In Iran, there seem to be a core of at least 30% supporters of "conservatives". Like Chinese government, Iranian regimes delivers enough ideological consistency and economic performance to be stable. I have a little theory, namely, that provoking and enduring Western sanctions helps Iranian elite on both grounds.

      Economically, Iranian system may be suspect of cleptocracy, vast religious foundations control tens of billions of dollars each and offer huge opportunities for graft. However, it was observed that graft, even if exists, may be beneficial or detrimental. Beneficial graft unleashes enterpreneurial spirit into the economy. Detrimental graft is looting the economy and exporting the capital, to be hidden from the government (or the next government). In successful countries, corrupt tycoons and oligarch invest domestically and create jobs, in failed countries, they create speculative opportunities and contribute to capital flight.

      Iranian foundations have little opportunities to invest abroad, so they may have a better track of creating domestic jobs that Saudi Arabia, with more money but with investments going mostly abroad.

  • Turkey Shelves Israeli Cooperation,
    Considers breaking off Ties;
    Israel Lobbies in Congress denounce Ankara
    • I am not sure if Turkey was "every bit as brutal to the Kurds as Israelis to the Palestinians".

      For starters, Turkey is actually evolving for the better, and Israel, for the worse.

      On a meta level, Turkish nationalism is against Kurdish cultural rights, they view them as Turks who out of some sloth or atavism do not wish to speak in Turkish. Thus on the level of individuals, Kurds have all the rights that Turks have. The rights to practice their own culture and to vote for politicians representing that aspiration is abridged. Although, I understand that there was some recent progress. And of course, PKK are not the worst of the lot, but not exactly nice (I give them points for attacking, as a rule, military targets).

      On an individual level, Palestinians are treated either atrociously (if they are citizens or Jerusalem residents) or full blast apartheid (if they are the helotes of West Bank and Gaza). The range and scope of restrictions grave and petty is unprecedented in my opinion. Usually, when some nation subjugates another, it is not the main national project. Where else in the world you can find such spiteful policies like systematic denial of building permits and demolitions?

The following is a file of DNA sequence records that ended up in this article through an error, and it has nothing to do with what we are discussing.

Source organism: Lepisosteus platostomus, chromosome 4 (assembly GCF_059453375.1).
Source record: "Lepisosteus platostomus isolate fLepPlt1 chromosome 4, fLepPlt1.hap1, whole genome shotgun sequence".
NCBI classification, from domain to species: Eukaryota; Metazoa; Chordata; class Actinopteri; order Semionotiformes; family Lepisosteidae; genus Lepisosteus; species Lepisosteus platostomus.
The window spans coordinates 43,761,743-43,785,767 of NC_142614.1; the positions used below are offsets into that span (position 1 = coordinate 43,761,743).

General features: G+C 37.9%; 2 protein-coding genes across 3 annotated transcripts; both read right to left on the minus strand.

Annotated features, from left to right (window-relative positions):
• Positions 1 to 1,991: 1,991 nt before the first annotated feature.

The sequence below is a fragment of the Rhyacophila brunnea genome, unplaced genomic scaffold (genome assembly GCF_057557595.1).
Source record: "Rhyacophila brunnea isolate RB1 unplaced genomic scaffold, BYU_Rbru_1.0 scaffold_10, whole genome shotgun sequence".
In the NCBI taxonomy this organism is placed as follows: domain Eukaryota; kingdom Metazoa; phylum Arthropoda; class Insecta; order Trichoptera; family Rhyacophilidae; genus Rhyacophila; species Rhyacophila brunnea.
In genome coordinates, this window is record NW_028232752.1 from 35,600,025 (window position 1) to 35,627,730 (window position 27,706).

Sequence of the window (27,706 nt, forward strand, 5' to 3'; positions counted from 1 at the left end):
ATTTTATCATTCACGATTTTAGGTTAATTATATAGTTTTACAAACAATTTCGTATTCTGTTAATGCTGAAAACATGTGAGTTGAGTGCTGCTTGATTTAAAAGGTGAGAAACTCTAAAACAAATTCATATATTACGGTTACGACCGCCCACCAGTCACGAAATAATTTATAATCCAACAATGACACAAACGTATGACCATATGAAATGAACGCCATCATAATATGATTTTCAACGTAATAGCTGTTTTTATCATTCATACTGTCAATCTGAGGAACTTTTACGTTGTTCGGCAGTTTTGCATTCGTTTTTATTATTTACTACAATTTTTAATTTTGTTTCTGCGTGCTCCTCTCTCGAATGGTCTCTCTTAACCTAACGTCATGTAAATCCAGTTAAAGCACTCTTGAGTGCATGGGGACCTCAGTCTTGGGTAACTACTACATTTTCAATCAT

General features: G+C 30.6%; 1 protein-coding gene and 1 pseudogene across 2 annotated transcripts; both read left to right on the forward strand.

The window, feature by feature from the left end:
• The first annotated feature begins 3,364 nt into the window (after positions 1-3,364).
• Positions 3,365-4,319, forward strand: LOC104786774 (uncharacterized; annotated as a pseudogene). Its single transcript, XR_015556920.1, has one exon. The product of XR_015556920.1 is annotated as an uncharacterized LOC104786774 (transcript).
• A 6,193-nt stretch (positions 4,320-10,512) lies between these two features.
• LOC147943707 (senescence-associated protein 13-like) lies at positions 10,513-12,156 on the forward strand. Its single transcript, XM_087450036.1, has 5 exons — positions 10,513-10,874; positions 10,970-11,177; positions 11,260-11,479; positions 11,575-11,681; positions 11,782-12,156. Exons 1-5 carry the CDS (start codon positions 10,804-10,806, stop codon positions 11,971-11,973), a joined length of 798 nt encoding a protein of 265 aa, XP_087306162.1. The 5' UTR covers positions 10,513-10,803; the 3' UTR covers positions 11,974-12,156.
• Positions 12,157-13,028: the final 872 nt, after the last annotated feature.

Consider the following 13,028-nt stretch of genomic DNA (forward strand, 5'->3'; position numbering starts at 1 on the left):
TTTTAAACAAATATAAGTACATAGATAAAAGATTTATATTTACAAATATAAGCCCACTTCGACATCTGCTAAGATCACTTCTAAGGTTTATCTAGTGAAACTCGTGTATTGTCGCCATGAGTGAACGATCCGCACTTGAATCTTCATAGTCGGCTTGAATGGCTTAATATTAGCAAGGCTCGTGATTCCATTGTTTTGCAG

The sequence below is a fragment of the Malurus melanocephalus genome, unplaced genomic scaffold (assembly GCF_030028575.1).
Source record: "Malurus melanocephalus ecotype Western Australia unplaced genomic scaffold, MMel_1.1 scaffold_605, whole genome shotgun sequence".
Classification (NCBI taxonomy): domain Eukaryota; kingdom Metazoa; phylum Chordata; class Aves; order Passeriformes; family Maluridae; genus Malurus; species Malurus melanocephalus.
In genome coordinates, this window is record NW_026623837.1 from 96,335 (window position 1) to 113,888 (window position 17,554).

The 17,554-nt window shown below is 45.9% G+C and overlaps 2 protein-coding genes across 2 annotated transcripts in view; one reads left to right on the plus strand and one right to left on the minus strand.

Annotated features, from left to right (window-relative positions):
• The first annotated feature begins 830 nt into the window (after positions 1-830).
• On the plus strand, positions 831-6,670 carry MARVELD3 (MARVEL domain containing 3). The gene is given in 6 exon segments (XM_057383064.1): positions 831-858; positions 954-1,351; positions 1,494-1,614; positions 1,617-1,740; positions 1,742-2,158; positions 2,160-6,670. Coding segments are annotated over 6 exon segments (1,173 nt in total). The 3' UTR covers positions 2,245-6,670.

And besides, is it really the case that Israel can suffer no ill consequences whether Turkey makes an actual alliance with Iran or not? Is it REALLY what they do not care about? If that is the case, how they can worry about Hamas having this or that piece of hardware? But perhaps it is actually a good thing. If the Israeli public will get convinced that they are on the verge of national anihilation, they could consider peace offers that now would make them laugh with ridicule. Say, half a million missiles capable of reaching precise targets in all major cities could counterbalance quite a few threats that Israel can issue.

  • The Greens in Iran are a Movement, not a Coup
    • About regimes based on brute strength and not so brute.

      If "stability" is the only goal, Egypt, North Korea etc. show that you can achieve high levels of stability by refining state repression to a fine art form. But those are rather stagnant states, and I guess Iranians, ruling circles included, have more lofty ambitions.

      For example, Iran is investing a lot in education, including engineering and computer science.

      The model of repression that Iranian revolution is using is still reliant on having an enthusiastic mass movement. Also, the division of power between spiritual, judicial, executive and legislative can provide some mechanism to rotate out the corrupt and incompetent, something that Egypt does not have.

      I may also wonder if sanctions can have benefits for economy by forcing some degree of import substitution and protection for domestic industries. It is very hard to maintain industrial employment in oil-rich countries.

      So I guess that the spiritual leaders of Iran have a dilemma. They obviously want something better than a moribund repressive state like SA or Egypt. They also are scared of the decline in piety that can result from a more modern society. (It is well documented that exposing human flesh, especially female, leads to shark attacks on humans. Did you see any shark attack movie with modestly segregated beaches?) I think that for octogenarian clerics this is a very grave consideration.

Showing comments 7 - 1

Shares 0